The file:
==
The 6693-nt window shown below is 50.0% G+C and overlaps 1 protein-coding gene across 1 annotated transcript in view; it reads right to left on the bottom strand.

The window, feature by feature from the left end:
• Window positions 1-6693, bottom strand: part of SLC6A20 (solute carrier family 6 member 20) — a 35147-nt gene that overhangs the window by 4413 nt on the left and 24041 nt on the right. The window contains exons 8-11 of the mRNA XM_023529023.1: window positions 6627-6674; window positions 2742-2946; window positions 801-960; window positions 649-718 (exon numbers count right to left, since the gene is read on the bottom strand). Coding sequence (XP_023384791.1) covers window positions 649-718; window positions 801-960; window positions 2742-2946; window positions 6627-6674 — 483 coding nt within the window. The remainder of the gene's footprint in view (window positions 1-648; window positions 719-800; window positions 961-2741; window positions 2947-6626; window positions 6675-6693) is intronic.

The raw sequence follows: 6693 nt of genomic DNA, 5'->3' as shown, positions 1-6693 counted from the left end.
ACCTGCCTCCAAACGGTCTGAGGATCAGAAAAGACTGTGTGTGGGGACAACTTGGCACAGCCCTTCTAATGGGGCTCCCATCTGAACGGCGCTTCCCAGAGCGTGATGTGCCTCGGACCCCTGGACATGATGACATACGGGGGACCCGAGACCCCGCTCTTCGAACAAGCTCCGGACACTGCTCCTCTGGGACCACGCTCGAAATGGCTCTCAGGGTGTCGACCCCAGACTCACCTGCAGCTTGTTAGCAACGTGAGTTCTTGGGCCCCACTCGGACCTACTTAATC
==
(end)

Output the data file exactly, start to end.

The 6693-nt window shown below is 50.0% G+C and overlaps 1 protein-coding gene across 1 annotated transcript in view; it reads right to left on the bottom strand.

The window, feature by feature from the left end:
• Window positions 1-6693, bottom strand: part of SLC6A20 (solute carrier family 6 member 20) — a 35147-nt gene that overhangs the window by 4413 nt on the left and 24041 nt on the right. The window contains exons 8-11 of the mRNA XM_023529023.1: window positions 6627-6674; window positions 2742-2946; window positions 801-960; window positions 649-718 (exon numbers count right to left, since the gene is read on the bottom strand). Coding sequence (XP_023384791.1) covers window positions 649-718; window positions 801-960; window positions 2742-2946; window positions 6627-6674 — 483 coding nt within the window. The remainder of the gene's footprint in view (window positions 1-648; window positions 719-800; window positions 961-2741; window positions 2947-6626; window positions 6675-6693) is intronic.

The raw sequence follows: 6693 nt of genomic DNA, 5'->3' as shown, positions 1-6693 counted from the left end.
ACCTGCCTCCAAACGGTCTGAGGATCAGAAAAGACTGTGTGTGGGGACAACTTGGCACAGCCCTTCTAATGGGGCTCCCATCTGAACGGCGCTTCCCAGAGCGTGATGTGCCTCGGACCCCTGGACATGATGACATACGGGGGACCCGAGACCCCGCTCTTCGAACAAGCTCCGGACACTGCTCCTCTGGGACCACGCTCGAAATGGCTCTCAGGGTGTCGACCCCAGACTCACCTGCAGCTTGTTAGCAACGTGAGTTCTTGGGCCCCACTCGGACCTACTTAATC